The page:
Mr B. George Balanchine's Twentieth Century
In this moving and lyrical collection of essays, the award-winning poet and novelist Kei Miller explores the silence in which so many important things are kept. He examines the experience of discrimination through this silence and what it means to breach it: to risk words, to risk truths. And he considers the histories our bodies inherit - the crimes that haunt them, and how meaning can shift as we move throughout the world, variously assuming privilege or victimhood.
Through letters to James Baldwin, encounters with Liam Neeson, Soca, Carnival, family secrets, love affairs, white women’s tears, questions of aesthetics and more, Miller powerfully and imaginatively recounts everyday acts of racism and prejudice.
With both the epigrammatic concision and conversational cadence of his poetry and novels, Things I Have Withheld is a great artistic achievement: a work of beauty which challenges us to interrogate what seems unsayable and why – our actions, defence mechanisms, imaginations and interactions – and those of the world around us.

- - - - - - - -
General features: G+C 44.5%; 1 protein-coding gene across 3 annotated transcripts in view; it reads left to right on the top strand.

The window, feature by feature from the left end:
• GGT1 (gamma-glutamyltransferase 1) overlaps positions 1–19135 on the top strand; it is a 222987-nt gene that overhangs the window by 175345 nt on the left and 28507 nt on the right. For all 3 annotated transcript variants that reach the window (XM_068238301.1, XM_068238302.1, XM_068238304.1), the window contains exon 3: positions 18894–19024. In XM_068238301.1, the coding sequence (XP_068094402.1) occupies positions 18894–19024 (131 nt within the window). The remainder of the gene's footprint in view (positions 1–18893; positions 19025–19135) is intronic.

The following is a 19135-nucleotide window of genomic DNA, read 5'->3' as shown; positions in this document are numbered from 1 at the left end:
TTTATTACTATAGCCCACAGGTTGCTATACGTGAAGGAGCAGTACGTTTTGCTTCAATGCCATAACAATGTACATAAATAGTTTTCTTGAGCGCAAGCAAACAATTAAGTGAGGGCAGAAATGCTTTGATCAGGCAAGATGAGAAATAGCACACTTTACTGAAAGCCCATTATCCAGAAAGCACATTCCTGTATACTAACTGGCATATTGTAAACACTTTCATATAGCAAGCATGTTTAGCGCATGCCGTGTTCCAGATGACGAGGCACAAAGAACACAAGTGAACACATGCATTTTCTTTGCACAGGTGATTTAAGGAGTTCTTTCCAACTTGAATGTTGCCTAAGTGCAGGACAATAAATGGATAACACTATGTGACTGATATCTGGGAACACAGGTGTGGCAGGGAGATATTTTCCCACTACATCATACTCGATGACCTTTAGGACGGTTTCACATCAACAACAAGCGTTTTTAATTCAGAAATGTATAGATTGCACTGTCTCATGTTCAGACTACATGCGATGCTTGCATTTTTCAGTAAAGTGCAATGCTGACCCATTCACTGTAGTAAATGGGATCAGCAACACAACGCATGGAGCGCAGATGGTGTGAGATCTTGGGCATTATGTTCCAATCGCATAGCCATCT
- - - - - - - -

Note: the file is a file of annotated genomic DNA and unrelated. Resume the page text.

Kei Miller was born in Jamaica in 1978 and has written several books across a range of genres. His 2014 poetry collection, The Cartographer Tries to Map a Way to Zion, won the Forward Prize for Best Collection; his 2017 novel, Augustown, won the Bocas Prize for Caribbean Literature, the Prix Les Afriques and the Prix Carbet de la Caraïbe et du Tout-Monde. In 2010, the Institute of Jamaica awarded him the Silver Musgrave medal for his contributions to Literature and in 2018 he was awarded the Anthony Sabga medal for Arts & Letters. Kei has an MA in Creative Writing from Manchester Metropolitan University and a PhD in English Literature from the University of Glasgow. He has taught at the Universities of Glasgow, Royal Holloway and Exeter. He was the 2019 Ida Beam Distinguished Visiting Professor to the University of Iowa and is a Fellow of the Royal Society of Literature.
Chris van Tulleken